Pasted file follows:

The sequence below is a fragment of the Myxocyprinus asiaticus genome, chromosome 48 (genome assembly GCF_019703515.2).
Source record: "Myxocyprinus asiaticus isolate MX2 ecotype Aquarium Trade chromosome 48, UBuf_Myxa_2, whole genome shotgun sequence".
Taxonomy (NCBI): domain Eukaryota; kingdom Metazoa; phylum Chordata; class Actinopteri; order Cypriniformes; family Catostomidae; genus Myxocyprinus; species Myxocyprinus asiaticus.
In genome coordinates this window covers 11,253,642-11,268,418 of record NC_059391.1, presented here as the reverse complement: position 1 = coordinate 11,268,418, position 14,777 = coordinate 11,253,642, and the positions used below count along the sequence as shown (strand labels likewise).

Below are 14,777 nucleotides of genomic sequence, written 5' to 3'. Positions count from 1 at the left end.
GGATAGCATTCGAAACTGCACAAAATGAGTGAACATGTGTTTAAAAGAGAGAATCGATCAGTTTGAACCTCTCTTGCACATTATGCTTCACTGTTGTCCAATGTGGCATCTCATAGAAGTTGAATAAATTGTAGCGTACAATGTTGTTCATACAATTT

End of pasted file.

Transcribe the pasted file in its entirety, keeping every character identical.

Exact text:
The sequence below is a fragment of the Myxocyprinus asiaticus genome, chromosome 48 (genome assembly GCF_019703515.2).
Source record: "Myxocyprinus asiaticus isolate MX2 ecotype Aquarium Trade chromosome 48, UBuf_Myxa_2, whole genome shotgun sequence".
Taxonomy (NCBI): domain Eukaryota; kingdom Metazoa; phylum Chordata; class Actinopteri; order Cypriniformes; family Catostomidae; genus Myxocyprinus; species Myxocyprinus asiaticus.
In genome coordinates this window covers 11,253,642-11,268,418 of record NC_059391.1, presented here as the reverse complement: position 1 = coordinate 11,268,418, position 14,777 = coordinate 11,253,642, and the positions used below count along the sequence as shown (strand labels likewise).

Below are 14,777 nucleotides of genomic sequence, written 5' to 3'. Positions count from 1 at the left end.
GGATAGCATTCGAAACTGCACAAAATGAGTGAACATGTGTTTAAAAGAGAGAATCGATCAGTTTGAACCTCTCTTGCACATTATGCTTCACTGTTGTCCAATGTGGCATCTCATAGAAGTTGAATAAATTGTAGCGTACAATGTTGTTCATACAATTT